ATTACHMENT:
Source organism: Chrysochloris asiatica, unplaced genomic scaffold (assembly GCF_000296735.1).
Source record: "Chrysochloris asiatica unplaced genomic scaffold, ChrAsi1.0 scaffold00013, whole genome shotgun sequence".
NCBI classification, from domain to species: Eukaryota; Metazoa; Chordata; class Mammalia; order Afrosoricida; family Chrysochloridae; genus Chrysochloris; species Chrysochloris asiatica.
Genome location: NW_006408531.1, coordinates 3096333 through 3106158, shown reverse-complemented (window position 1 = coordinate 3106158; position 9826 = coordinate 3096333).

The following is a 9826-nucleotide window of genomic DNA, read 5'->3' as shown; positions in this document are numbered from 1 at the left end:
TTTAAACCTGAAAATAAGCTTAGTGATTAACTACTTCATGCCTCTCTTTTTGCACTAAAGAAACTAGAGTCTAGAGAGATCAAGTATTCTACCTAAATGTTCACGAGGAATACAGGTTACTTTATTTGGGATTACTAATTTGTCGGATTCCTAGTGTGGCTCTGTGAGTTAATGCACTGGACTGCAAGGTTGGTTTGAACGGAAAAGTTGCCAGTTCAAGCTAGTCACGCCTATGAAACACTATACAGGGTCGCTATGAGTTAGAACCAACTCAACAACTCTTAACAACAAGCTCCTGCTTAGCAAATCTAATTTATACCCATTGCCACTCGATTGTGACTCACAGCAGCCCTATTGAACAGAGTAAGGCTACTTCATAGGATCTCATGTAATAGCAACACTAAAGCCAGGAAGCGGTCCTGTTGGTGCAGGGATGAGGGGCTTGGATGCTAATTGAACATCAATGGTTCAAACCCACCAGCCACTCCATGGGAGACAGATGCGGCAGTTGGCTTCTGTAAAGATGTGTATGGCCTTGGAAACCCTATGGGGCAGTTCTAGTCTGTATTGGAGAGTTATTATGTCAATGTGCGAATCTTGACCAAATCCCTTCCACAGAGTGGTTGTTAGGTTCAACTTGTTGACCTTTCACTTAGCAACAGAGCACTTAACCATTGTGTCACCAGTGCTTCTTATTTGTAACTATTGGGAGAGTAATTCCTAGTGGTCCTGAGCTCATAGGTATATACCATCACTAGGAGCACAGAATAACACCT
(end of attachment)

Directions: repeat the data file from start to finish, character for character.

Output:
Source organism: Chrysochloris asiatica, unplaced genomic scaffold (assembly GCF_000296735.1).
Source record: "Chrysochloris asiatica unplaced genomic scaffold, ChrAsi1.0 scaffold00013, whole genome shotgun sequence".
NCBI classification, from domain to species: Eukaryota; Metazoa; Chordata; class Mammalia; order Afrosoricida; family Chrysochloridae; genus Chrysochloris; species Chrysochloris asiatica.
Genome location: NW_006408531.1, coordinates 3096333 through 3106158, shown reverse-complemented (window position 1 = coordinate 3106158; position 9826 = coordinate 3096333).

The following is a 9826-nucleotide window of genomic DNA, read 5'->3' as shown; positions in this document are numbered from 1 at the left end:
TTTAAACCTGAAAATAAGCTTAGTGATTAACTACTTCATGCCTCTCTTTTTGCACTAAAGAAACTAGAGTCTAGAGAGATCAAGTATTCTACCTAAATGTTCACGAGGAATACAGGTTACTTTATTTGGGATTACTAATTTGTCGGATTCCTAGTGTGGCTCTGTGAGTTAATGCACTGGACTGCAAGGTTGGTTTGAACGGAAAAGTTGCCAGTTCAAGCTAGTCACGCCTATGAAACACTATACAGGGTCGCTATGAGTTAGAACCAACTCAACAACTCTTAACAACAAGCTCCTGCTTAGCAAATCTAATTTATACCCATTGCCACTCGATTGTGACTCACAGCAGCCCTATTGAACAGAGTAAGGCTACTTCATAGGATCTCATGTAATAGCAACACTAAAGCCAGGAAGCGGTCCTGTTGGTGCAGGGATGAGGGGCTTGGATGCTAATTGAACATCAATGGTTCAAACCCACCAGCCACTCCATGGGAGACAGATGCGGCAGTTGGCTTCTGTAAAGATGTGTATGGCCTTGGAAACCCTATGGGGCAGTTCTAGTCTGTATTGGAGAGTTATTATGTCAATGTGCGAATCTTGACCAAATCCCTTCCACAGAGTGGTTGTTAGGTTCAACTTGTTGACCTTTCACTTAGCAACAGAGCACTTAACCATTGTGTCACCAGTGCTTCTTATTTGTAACTATTGGGAGAGTAATTCCTAGTGGTCCTGAGCTCATAGGTATATACCATCACTAGGAGCACAGAATAACACCT